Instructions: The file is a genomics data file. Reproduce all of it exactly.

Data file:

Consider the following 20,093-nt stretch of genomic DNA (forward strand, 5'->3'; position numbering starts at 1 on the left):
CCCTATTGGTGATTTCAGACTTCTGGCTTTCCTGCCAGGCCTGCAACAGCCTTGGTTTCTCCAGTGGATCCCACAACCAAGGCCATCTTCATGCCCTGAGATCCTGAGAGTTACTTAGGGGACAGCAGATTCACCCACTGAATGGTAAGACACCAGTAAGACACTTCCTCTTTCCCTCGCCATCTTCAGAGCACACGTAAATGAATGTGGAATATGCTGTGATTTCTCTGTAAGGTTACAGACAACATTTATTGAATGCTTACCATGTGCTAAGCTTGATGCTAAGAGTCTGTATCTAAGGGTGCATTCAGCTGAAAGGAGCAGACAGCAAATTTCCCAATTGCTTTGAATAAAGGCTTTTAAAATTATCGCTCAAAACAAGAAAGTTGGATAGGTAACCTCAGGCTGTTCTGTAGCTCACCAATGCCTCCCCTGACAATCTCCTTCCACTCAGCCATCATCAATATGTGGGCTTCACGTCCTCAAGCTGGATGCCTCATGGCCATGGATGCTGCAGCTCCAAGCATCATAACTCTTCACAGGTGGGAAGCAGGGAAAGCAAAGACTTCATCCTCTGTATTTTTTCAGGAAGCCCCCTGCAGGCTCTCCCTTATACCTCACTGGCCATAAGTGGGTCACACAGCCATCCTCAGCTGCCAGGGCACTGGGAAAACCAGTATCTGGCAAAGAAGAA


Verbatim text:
Consider the following 20,093-nt stretch of genomic DNA (forward strand, 5'->3'; position numbering starts at 1 on the left):
CCCTATTGGTGATTTCAGACTTCTGGCTTTCCTGCCAGGCCTGCAACAGCCTTGGTTTCTCCAGTGGATCCCACAACCAAGGCCATCTTCATGCCCTGAGATCCTGAGAGTTACTTAGGGGACAGCAGATTCACCCACTGAATGGTAAGACACCAGTAAGACACTTCCTCTTTCCCTCGCCATCTTCAGAGCACACGTAAATGAATGTGGAATATGCTGTGATTTCTCTGTAAGGTTACAGACAACATTTATTGAATGCTTACCATGTGCTAAGCTTGATGCTAAGAGTCTGTATCTAAGGGTGCATTCAGCTGAAAGGAGCAGACAGCAAATTTCCCAATTGCTTTGAATAAAGGCTTTTAAAATTATCGCTCAAAACAAGAAAGTTGGATAGGTAACCTCAGGCTGTTCTGTAGCTCACCAATGCCTCCCCTGACAATCTCCTTCCACTCAGCCATCATCAATATGTGGGCTTCACGTCCTCAAGCTGGATGCCTCATGGCCATGGATGCTGCAGCTCCAAGCATCATAACTCTTCACAGGTGGGAAGCAGGGAAAGCAAAGACTTCATCCTCTGTATTTTTTCAGGAAGCCCCCTGCAGGCTCTCCCTTATACCTCACTGGCCATAAGTGGGTCACACAGCCATCCTCAGCTGCCAGGGCACTGGGAAAACCAGTATCTGGCAAAGAAGAA